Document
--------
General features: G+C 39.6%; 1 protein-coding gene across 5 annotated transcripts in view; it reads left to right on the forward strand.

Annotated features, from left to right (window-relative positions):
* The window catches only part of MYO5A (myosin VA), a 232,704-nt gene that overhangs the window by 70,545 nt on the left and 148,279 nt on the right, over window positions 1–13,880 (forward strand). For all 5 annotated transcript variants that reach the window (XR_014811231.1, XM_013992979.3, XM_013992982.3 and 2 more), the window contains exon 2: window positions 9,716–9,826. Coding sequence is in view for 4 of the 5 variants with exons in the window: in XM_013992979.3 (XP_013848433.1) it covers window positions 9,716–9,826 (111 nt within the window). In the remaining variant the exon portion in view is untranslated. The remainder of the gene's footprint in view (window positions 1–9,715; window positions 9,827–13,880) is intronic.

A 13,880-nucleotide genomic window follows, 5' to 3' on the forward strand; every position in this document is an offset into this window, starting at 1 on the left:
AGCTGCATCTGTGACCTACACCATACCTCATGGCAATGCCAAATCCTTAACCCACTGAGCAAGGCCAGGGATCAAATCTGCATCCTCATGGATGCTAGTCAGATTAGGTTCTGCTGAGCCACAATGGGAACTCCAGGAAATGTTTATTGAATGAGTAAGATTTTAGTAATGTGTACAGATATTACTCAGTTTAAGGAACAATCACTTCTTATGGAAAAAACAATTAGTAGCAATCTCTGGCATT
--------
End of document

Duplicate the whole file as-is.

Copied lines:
General features: G+C 39.6%; 1 protein-coding gene across 5 annotated transcripts in view; it reads left to right on the forward strand.

Annotated features, from left to right (window-relative positions):
* The window catches only part of MYO5A (myosin VA), a 232,704-nt gene that overhangs the window by 70,545 nt on the left and 148,279 nt on the right, over window positions 1–13,880 (forward strand). For all 5 annotated transcript variants that reach the window (XR_014811231.1, XM_013992979.3, XM_013992982.3 and 2 more), the window contains exon 2: window positions 9,716–9,826. Coding sequence is in view for 4 of the 5 variants with exons in the window: in XM_013992979.3 (XP_013848433.1) it covers window positions 9,716–9,826 (111 nt within the window). In the remaining variant the exon portion in view is untranslated. The remainder of the gene's footprint in view (window positions 1–9,715; window positions 9,827–13,880) is intronic.

A 13,880-nucleotide genomic window follows, 5' to 3' on the forward strand; every position in this document is an offset into this window, starting at 1 on the left:
AGCTGCATCTGTGACCTACACCATACCTCATGGCAATGCCAAATCCTTAACCCACTGAGCAAGGCCAGGGATCAAATCTGCATCCTCATGGATGCTAGTCAGATTAGGTTCTGCTGAGCCACAATGGGAACTCCAGGAAATGTTTATTGAATGAGTAAGATTTTAGTAATGTGTACAGATATTACTCAGTTTAAGGAACAATCACTTCTTATGGAAAAAACAATTAGTAGCAATCTCTGGCATT